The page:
That’s how I feel as a trainer sometimes. I have to put toothpicks in my eyes, like a cartoon character, so I don’t blink and miss something. It’s those moments that you blink that you could miss exactly what you wanted to see.
Seeing the animal’s behavior, what is actually happening as you train, is a skill that comes with practice. I had a change of how I looked at behavior this summer. That led to tonight’s training session. Here is a video of what I was working on and why:
The first training session went well, and I got to reward. The next training session I got to break off the training a couple of times for a broken stay and a failure to set up. Here is how the last training session went. I wanted a pressure exercise (articles with all the steward movement), then a little less pressure, (signals), and then a pressure release exercise (DJ, her favorite). Here is how it went:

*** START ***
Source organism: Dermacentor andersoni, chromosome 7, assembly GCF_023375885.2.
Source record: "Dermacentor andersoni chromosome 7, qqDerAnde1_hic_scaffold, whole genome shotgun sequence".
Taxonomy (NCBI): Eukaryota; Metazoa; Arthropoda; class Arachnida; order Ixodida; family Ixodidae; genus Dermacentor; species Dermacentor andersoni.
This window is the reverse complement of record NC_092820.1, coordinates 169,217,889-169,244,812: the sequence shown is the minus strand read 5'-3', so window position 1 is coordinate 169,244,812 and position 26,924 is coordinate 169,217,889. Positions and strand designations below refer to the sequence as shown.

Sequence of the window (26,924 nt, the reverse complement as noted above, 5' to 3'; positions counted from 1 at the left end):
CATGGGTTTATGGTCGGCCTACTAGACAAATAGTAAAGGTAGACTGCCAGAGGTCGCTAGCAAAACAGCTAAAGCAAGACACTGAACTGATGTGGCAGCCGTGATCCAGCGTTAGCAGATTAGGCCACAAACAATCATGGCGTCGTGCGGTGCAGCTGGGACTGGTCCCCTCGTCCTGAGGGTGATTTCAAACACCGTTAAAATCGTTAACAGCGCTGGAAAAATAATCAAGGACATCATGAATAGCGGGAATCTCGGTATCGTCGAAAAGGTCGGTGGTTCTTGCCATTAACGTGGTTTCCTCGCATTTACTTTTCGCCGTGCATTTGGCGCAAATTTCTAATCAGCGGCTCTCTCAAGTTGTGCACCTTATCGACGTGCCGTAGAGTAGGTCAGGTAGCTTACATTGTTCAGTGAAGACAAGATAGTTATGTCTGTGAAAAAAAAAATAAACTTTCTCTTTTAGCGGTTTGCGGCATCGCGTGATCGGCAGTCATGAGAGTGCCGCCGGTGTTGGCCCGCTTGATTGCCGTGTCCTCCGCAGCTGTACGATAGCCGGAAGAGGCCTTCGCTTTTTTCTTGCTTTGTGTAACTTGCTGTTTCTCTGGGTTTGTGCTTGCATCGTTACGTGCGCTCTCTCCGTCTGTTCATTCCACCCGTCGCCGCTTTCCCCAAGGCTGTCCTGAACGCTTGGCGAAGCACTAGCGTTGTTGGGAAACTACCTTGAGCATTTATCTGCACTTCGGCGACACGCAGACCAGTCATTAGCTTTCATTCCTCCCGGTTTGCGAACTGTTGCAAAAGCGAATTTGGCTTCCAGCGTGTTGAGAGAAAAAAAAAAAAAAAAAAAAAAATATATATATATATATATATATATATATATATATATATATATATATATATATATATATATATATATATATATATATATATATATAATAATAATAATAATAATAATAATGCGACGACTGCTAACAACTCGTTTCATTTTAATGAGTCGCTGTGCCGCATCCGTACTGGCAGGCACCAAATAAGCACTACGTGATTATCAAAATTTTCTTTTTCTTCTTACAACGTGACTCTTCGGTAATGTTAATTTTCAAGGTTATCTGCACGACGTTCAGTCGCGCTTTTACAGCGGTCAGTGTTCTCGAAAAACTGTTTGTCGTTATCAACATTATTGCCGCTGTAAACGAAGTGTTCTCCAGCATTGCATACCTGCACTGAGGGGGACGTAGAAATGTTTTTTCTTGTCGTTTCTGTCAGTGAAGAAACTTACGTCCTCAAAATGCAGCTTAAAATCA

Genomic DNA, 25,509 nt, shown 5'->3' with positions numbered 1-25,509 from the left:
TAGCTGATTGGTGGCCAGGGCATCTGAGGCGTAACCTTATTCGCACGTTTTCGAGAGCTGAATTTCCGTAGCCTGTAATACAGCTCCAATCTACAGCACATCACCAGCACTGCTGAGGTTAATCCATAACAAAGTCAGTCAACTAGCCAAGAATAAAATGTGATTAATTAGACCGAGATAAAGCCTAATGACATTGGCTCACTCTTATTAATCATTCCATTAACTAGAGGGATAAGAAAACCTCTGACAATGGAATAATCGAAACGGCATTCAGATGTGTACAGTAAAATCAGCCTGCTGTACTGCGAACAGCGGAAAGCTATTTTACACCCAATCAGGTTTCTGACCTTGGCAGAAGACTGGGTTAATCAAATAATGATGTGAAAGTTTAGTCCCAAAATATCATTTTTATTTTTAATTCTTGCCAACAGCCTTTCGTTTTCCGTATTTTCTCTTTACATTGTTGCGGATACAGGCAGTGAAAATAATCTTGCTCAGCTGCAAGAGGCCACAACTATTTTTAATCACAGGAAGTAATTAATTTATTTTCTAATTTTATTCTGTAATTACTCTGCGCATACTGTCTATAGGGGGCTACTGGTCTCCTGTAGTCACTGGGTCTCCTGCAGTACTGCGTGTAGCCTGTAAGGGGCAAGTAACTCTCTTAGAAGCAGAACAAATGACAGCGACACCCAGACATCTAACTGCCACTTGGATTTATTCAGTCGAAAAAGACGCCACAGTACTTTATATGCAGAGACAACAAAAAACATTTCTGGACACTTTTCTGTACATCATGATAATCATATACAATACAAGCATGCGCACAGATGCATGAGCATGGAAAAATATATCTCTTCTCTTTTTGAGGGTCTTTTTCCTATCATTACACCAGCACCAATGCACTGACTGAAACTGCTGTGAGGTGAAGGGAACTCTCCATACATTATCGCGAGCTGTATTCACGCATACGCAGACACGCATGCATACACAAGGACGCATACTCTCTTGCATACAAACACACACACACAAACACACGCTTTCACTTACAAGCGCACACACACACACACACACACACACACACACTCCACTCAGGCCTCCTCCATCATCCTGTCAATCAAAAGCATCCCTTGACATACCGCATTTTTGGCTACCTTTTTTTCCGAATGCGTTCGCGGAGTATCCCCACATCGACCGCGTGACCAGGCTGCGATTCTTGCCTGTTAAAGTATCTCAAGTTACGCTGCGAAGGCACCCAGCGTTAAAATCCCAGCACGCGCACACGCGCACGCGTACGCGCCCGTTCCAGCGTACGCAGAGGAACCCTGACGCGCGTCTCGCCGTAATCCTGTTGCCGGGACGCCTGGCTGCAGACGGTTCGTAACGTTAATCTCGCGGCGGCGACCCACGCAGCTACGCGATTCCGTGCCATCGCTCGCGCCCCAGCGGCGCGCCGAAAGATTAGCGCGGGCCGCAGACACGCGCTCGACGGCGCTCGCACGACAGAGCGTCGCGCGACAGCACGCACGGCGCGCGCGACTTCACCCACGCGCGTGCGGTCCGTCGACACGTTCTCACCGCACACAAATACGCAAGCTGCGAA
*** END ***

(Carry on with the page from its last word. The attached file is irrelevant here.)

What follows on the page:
I liked the way this session was going, I like that she stayed up the whole time, even with the steward making a lot of movement. I think several sessions of this, maybe even all the way up to a trial in a few weeks is what I will do. I want to see that first 4 or 5 minute unit stay strong all the way through, and look just like the last 4 or 5 minute unit of behavior. When you get nice steady behavior that looks the same through your whole routine, that is when you know you are starting to get fluency to them.
Think about the quality of the behavior you are training next time you go and
train. Do you need toothpicks?